The Cambridge Dictionary defines “Independence” as freedom from being governed or ruled by another country. However, even after Indonesia declared its Independence on 17 August 1945, the country has not fully gained that freedom. As an archipelago country, Indonesia ought to struggle to secure the authority of various islands and areas in this state. There are many attempts to interrupt Indonesia’s independence as a country.
Right after Indonesia’s Independence Day, the dispute between Indonesia and the Dutch developed into an intense war. This conflict got international attention, and in the middle of 1946 both countries were demanded to negotiate. On July 1946, the Dutch initiated a meeting with Indonesians from the eastern area of Indonesia and rulers of local kingdoms. The conference was held in Malino, Sulawesi, and the result was to establish a state in the eastern part of Indonesia.
Looks like positive vibes started to appear, when both parties reach an agreement in November 1946 (Linggadjati Agreement). Resulted in 17 articles, one of the final agreements was the recognition of Sumatra, Java, and Madura as parts of Indonesian Republic and would later become the United States of Indonesia. Linggadjati Agreement was officially signed on 25 March 1947 in Batavia. Unfortunately, this agreement was misinterpreted and eventually created more conflict.
The Dutch agreed on forming a powerful and unlimited Dutch-Indonesian Union, in which the United States of Indonesia and the Republic of Indonesia only played a minor role. On the other hand, Indonesia accepted the Dutch-Indonesian Union more likely just as a symbolic act of peace. United States of Indonesia wanted a full control and the Republic of Indonesia would play a significant role. This disagreement led to another feud between Indonesia and the Netherlands.
To resolve this problem, Security Council of the United Nations tried to mediate by conducting The Renville Agreement—named after USS Renville, the ship on which the negotiation held. Conducted in 1948, the Renville Agreement resulted in recognition of Central Java, Jogjakarta, and Sumatra as the Indonesian Republic. Following that event, Roem-van Roijen Agreement was held in May 1949 in Jakarta. Roem-van Roijen Agreement resulted in several points of settlement, including the returning of Indonesian capital city to Jogjakarta. Negotiator Mohammad Roem also instructed that Indonesia should attend the Round Table Conference in order to step up the handover of authority.
After the Roem-van Roijen Agreement, Indonesia formed a team of representatives to participate in the Dutch-Indonesian Round Table Conference. Indonesia’s Vice President at that time, Mohammad Hatta, was pointed as the team leader. The team members were some of Indonesia’s most prominent figures, such as Prof. Dr. Soepomo, Mr. Djuanda, and also Mohammad Roem. Besides the representatives of Indonesia and the Netherlands, BFO (Bijeenkomst voor Federaal Overleg) also participated in this conference. They were contributing in the conference as the delegates of many states created by the Dutch throughout the Indonesian archipelago.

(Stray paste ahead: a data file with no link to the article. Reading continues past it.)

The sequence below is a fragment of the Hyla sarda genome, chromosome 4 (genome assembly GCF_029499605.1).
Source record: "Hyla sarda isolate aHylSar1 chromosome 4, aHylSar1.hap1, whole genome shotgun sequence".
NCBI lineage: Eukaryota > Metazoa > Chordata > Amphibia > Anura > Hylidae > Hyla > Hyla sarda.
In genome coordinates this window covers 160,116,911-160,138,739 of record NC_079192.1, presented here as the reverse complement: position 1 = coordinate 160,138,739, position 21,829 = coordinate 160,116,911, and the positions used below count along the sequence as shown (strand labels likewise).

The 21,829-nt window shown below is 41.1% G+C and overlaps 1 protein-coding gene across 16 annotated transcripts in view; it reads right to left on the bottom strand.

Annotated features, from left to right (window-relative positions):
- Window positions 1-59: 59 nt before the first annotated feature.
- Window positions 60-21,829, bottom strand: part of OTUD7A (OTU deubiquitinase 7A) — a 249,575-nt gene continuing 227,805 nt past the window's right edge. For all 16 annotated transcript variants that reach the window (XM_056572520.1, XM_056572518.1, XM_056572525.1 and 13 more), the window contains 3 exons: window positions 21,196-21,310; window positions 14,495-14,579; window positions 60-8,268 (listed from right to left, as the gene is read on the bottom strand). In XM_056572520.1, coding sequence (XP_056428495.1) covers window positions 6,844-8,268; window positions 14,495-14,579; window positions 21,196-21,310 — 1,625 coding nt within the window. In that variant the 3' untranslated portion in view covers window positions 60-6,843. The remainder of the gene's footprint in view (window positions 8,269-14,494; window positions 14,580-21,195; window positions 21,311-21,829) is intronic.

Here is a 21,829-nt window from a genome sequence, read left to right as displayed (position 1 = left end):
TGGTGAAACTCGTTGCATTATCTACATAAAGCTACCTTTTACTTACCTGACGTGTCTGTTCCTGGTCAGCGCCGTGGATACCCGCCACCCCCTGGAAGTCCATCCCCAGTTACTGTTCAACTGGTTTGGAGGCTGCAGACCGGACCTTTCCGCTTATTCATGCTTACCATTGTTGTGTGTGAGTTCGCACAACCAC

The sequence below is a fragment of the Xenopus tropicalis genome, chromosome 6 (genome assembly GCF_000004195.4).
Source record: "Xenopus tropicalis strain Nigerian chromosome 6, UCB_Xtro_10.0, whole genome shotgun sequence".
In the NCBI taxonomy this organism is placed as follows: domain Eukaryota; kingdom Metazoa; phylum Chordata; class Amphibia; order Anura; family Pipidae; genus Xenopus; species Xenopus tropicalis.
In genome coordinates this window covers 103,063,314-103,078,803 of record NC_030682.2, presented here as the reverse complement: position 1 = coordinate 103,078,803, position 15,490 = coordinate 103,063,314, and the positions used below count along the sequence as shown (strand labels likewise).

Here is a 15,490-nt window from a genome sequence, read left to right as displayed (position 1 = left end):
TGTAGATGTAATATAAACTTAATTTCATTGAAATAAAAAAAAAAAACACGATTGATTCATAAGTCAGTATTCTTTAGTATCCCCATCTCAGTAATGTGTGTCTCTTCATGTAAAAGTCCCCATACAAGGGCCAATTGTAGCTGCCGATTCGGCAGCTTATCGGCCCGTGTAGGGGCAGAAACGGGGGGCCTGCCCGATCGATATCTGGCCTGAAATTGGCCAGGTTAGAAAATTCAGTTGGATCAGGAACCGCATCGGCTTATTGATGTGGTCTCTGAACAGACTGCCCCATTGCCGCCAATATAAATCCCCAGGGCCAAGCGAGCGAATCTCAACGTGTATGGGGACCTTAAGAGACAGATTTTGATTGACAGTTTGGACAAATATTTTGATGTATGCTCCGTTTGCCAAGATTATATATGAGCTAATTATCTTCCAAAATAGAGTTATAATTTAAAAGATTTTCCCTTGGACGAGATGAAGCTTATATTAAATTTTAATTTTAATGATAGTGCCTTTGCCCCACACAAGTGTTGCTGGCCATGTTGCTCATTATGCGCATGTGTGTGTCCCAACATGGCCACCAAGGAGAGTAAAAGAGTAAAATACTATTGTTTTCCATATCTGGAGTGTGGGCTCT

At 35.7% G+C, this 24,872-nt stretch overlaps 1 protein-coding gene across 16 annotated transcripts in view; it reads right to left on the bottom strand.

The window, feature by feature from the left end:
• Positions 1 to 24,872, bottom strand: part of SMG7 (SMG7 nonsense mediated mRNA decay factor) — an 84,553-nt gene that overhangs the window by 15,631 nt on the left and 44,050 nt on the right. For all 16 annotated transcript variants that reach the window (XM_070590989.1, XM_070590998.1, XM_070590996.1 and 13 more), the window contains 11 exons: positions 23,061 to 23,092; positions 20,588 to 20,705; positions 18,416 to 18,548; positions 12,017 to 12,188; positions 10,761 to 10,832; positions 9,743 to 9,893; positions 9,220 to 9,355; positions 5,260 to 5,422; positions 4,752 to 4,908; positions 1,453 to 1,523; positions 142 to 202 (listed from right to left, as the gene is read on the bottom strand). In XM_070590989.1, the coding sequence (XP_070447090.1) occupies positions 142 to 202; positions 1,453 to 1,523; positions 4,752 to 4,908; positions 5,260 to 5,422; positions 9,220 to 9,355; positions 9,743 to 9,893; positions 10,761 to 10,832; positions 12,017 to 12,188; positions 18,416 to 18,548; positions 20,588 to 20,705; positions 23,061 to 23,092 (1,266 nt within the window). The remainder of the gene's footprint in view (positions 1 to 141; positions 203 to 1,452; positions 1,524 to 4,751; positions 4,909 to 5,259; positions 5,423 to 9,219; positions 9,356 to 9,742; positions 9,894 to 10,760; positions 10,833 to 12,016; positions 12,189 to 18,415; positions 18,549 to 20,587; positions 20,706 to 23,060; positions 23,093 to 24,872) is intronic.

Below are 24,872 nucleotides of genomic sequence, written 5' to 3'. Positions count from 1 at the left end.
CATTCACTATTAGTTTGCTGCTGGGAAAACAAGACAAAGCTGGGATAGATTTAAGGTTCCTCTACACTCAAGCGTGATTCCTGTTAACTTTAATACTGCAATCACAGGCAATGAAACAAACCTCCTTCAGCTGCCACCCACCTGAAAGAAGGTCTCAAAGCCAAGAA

On 23 August until 2 November 1949, the Dutch-Indonesian Round Table Conference was held in Hague. The negotiation process between delegations of Indonesia, the Netherlands, and BFO was supported by the United Nations Commission for Indonesia. The Round Table Conference resulted numbers of arrangements. Among those agreements were:
- Dismissal of Dutch army from Indonesia as soon as possible.
- There shall be no inequity of rights against Dutch companies or nationality.
- The Dutch-Indonesian Union would only be a a court of arbitration and consultative body to take care of any legal disagreements; with no supremacy power whatsoever.
- All properties of the Dutch companies in Indonesia should be restored back to the Dutch government.
- Indonesia agreed to paid the sum unpaid of the Dutch East Indies colonial government during the colonization era from the year 1942.
- Netherlands agreed to recognize Indonesia’s full
- The recognition of West Papua province as a part of Indonesia ought to be done within a year after the conference.
Unfortunately, the peaceful diplomacy of Dutch-Indonesian Round Table Conference was later violated by the Netherlands. They did another self-reinforcement in Papua through various actions of politic, economy, and military. The Netherlands took the territory of West Papua into their own territory, without negotiating or even informing Indonesia’s government. This was a major step back from every negotiation that Indonesia and the Netherlands have had in the past.
The Dutch argued that the West Papua territory did not belong to Indonesia, because the people of West Papua is Melanesians—not Indonesians. While it is true that Melanesian was physically and ethnically different from Indonesian, the fact is Indonesia has always been a large home for Melanesians. Besides West Papua, Melanesians in Indonesia are located in Maluku Island, South Maluku, and East Nusa Tenggara. It was unreasonable for the Dutch to take over West Papua unilaterally without any further negotiations with Indonesia.
After more than 15 years of unsuccessful attempts to gain authority of West Papua, Indonesian government finally decided to be more strategic. President Soekarno and Indonesian government in general have come to a sense that taking over West Papua requires a strategy which combined diplomatic, political, and economic pressure, along with military invasion. On 19 December 1961, Soekarno declare the Tri Komando Rakyat (Trikora) or People’s Triple Command, and formed a special team called Komando Mandala Pembebasan Irian Barat (the Mandala Command) to execute the Trikora Operation for taking over West Papua.